Wednesday, April 17, 2013
14194. Haviland Barstow
Oh, how quickly we forget.
The USS Oneida did its part to win the Civil War for the north, sinking enemy ships, attempting to blockade southern ports (not always successfully), destroying obstructions on rivers, etc. One could argue that under today's moralistic code one of its greatest feats, the sinking of a Confederate steamer loaded with wounded soldiers, might be considered less than heroic even by its own side. War is hell.
After the war, the ship served in the Far East with the Asiatic Squadron, at a time when the United States was opening diplomatic channels with the countries of that region. The British were there, too. They, essentially, killed Haviland.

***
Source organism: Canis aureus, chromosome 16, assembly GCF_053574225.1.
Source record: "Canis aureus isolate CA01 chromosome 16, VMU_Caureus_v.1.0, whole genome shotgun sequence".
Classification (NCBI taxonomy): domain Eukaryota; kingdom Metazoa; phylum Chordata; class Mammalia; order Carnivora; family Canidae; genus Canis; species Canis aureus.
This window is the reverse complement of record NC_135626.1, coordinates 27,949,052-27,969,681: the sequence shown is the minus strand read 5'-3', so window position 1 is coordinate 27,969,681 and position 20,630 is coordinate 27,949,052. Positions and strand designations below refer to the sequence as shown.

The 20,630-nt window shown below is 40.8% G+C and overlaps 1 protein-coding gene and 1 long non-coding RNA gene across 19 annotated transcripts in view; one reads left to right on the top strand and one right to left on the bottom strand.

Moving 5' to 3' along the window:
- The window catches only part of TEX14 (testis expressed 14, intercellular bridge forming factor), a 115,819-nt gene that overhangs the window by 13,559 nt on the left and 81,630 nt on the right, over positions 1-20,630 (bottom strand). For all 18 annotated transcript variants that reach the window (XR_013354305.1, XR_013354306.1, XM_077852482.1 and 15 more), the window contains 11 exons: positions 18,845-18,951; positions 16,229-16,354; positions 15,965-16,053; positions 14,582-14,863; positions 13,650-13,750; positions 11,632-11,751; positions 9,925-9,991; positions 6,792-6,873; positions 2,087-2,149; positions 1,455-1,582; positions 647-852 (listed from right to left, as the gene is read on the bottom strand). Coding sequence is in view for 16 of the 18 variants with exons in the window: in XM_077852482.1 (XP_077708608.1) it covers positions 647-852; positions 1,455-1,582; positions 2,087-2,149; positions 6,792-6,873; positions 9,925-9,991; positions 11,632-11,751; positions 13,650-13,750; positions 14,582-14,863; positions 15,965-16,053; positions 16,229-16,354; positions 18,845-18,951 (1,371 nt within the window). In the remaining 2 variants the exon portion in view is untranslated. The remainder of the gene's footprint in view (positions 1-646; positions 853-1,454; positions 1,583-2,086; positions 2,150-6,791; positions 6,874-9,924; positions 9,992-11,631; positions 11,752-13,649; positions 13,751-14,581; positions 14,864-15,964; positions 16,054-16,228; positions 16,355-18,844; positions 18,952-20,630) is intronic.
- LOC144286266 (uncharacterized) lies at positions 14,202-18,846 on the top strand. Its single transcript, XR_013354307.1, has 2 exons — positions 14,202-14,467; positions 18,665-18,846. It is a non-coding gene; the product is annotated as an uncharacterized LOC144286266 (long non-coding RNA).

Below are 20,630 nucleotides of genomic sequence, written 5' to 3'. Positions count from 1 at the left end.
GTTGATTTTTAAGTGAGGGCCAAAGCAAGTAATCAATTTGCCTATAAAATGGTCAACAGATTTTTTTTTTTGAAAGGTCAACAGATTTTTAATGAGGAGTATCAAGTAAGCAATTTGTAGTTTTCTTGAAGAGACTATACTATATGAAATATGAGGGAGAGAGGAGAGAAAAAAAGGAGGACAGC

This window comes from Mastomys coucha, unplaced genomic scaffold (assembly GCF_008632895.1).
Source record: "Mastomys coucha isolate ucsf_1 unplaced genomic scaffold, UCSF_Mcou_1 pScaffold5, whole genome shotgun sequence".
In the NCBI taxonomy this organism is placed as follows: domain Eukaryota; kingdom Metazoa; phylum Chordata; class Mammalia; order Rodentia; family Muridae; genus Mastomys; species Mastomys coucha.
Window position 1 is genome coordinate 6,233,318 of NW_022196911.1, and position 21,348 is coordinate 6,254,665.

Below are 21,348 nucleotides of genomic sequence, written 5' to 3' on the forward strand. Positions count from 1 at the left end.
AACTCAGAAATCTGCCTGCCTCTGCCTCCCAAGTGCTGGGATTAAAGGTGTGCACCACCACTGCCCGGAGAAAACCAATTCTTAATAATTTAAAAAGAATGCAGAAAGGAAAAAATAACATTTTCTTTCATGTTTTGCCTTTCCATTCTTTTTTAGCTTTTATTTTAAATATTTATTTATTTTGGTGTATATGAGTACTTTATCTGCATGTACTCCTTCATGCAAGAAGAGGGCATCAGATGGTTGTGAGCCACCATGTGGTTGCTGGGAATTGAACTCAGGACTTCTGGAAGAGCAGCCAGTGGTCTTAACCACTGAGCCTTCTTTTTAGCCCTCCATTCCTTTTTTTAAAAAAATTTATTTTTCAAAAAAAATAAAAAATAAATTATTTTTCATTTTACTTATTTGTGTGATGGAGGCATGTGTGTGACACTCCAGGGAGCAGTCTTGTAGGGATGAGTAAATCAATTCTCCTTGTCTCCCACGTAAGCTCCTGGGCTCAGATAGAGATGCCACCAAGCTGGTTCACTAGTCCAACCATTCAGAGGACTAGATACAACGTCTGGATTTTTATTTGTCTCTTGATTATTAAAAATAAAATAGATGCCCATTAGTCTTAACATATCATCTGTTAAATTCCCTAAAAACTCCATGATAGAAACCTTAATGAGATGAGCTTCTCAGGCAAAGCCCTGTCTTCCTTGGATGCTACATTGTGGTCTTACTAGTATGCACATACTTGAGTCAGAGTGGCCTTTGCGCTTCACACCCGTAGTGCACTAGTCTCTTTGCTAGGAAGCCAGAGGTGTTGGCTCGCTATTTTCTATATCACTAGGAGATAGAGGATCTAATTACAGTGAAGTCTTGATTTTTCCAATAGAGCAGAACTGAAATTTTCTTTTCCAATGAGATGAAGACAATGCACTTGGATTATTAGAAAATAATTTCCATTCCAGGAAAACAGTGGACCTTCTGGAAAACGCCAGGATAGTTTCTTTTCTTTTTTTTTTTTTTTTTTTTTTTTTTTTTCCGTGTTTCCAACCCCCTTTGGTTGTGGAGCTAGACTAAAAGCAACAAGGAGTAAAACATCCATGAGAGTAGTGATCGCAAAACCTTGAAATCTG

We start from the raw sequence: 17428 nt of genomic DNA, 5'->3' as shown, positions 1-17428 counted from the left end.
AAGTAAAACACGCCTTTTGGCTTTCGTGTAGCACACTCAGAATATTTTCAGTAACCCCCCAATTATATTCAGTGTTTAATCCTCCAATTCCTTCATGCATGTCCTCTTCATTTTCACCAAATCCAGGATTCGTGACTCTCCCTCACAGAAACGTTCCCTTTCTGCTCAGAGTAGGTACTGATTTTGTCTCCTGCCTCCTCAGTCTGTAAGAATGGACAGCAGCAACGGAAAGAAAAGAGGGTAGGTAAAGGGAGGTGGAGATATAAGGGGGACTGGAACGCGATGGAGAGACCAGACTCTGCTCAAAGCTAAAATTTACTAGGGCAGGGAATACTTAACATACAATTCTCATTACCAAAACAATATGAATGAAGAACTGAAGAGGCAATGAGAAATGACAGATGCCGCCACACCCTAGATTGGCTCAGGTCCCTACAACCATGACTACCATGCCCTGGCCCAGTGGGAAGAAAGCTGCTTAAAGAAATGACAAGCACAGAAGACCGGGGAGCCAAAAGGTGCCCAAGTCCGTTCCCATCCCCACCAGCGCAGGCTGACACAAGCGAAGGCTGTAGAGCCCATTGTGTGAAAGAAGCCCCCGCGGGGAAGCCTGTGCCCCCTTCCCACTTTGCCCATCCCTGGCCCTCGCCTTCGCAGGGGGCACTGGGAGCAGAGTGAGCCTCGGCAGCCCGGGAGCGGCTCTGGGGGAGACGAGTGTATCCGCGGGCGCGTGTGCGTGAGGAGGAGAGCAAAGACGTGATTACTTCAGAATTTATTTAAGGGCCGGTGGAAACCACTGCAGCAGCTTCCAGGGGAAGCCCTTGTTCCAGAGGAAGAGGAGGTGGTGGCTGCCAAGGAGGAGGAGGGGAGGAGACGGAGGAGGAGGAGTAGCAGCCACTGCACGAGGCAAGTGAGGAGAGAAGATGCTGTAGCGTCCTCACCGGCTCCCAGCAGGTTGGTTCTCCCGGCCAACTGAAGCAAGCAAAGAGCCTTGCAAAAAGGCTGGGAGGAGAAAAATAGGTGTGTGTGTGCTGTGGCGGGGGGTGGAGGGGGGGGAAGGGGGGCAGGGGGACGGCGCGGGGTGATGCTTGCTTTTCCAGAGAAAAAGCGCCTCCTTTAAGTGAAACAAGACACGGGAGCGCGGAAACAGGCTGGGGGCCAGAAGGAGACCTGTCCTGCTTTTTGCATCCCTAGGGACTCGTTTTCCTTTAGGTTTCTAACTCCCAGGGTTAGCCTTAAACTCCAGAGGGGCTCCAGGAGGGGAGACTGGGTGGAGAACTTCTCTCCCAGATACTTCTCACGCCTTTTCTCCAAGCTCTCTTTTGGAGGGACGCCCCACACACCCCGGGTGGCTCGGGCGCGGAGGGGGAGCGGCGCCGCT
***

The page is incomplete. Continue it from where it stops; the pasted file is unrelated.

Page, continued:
It was a steamer of the Peninsula & Oriental line, the City of Bombay, that struck the screw sloop-of-war, tearing away its side. As the American ship sank, the captain of the City of Bombay ordered his ship forward, never looking back. The ship sank in 37 fathoms of water, as Japanese fishermen scrambled to save as many men as they could. They grabbed 61. Our man was not among them. "Haviland Barstow, 1st Asst. Engineer, U.S.N., Born June 11, 1839, went down on the U.S.S. Oneida, Yokohama Bay, Japan, Jan. 24, 1870, standing at his post of duty."
His bones may or may not have been found. Japanese salvagers raised what they could - the U.S. government sold the rights to the ship rather than conducting the work - in the days after the disaster. Some bones were interred at a temple in Tokyo. Recent archaeological work has resulted in more such discoveries, all these years later.
Wherever Haviland lies, may he rest in peace.